Special Approaches for Obtaining Specimens for Cancer Diagnosis

a) Endoscopic ultrasound-guided transesophageal fine-needle aspiration (EUS-FNA).

b) Transpleural techniques for NSCLC diagnosis.

Ad a) EUS-FNA: Ryan et al. (2001) reported briefly on the methods of lung cancer biopsy. The authors emphasize the possibility of using EUS-FNA biopsy of mediastinal nodes. The sensitivity in the diagnosis of carcinoma in lymph nodes was more than 90% in their own studies, with no complications.

In an earlier study by Gress et al. (1997) EUS-FNA had a specificity of 96% for nodal involvement, compared with 49% for CT.

In addition, Serna et al. (1998) recorded a sensitivity of 86% for EUS-FNA, compared with 100% for mediastinoscopy, but the authors emphasized that both methods had both a specificity and a positive predictive value of 100%.

Fig. 22. Broncho-aorto-pulmonary situs: preoperative staging should perhaps be performed with a view to ascertaining whether or not the lesion is operable. Use of mediastinoscopy MRI-Sinerem imaging, PET, etc. might allow clearer planning of any operation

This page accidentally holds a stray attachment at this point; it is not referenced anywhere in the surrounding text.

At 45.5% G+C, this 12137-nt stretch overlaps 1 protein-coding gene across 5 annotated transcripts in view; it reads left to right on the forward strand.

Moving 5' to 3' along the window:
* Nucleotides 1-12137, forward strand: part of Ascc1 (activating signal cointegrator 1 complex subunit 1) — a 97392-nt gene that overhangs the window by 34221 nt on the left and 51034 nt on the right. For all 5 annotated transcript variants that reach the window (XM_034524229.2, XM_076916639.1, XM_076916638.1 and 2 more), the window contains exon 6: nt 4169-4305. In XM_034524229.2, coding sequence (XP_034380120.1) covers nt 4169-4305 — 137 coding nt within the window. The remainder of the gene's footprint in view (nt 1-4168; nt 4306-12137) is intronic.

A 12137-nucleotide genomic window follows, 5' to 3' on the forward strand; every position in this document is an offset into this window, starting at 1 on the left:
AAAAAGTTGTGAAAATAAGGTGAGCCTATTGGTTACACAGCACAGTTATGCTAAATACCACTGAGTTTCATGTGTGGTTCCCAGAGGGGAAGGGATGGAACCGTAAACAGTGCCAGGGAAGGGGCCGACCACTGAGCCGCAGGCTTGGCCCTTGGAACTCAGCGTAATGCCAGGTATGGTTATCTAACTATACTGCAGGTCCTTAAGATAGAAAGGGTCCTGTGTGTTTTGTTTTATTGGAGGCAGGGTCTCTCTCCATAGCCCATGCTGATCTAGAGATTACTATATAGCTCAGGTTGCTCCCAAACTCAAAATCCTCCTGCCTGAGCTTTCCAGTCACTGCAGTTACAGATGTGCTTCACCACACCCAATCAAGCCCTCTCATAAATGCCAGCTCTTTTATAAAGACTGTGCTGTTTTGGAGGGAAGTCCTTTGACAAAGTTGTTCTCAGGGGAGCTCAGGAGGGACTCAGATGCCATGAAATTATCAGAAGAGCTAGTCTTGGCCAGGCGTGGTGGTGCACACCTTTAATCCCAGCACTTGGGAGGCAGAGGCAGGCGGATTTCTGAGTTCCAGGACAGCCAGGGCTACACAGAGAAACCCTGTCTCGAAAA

Fig. 22. Broncho-aorto-pulmonary situs: preoperative staging should perhaps be performed with a view to ascertaining whether or not the lesion is operable. Use of mediastinoscopy MRI-Sinerem imaging, PET, etc. might allow clearer planning of any operation

Table 15. Comparison of relapse rates after transpleural and transbronchial diagnosis of lung cancer

Transpleural technique

Transbronchial technique

Relapse rate total

Transpleural transbronchial

Transpleural transbronchial distant vs local

Survival transpleural vs transbronchial (%)

n = 45

n =194

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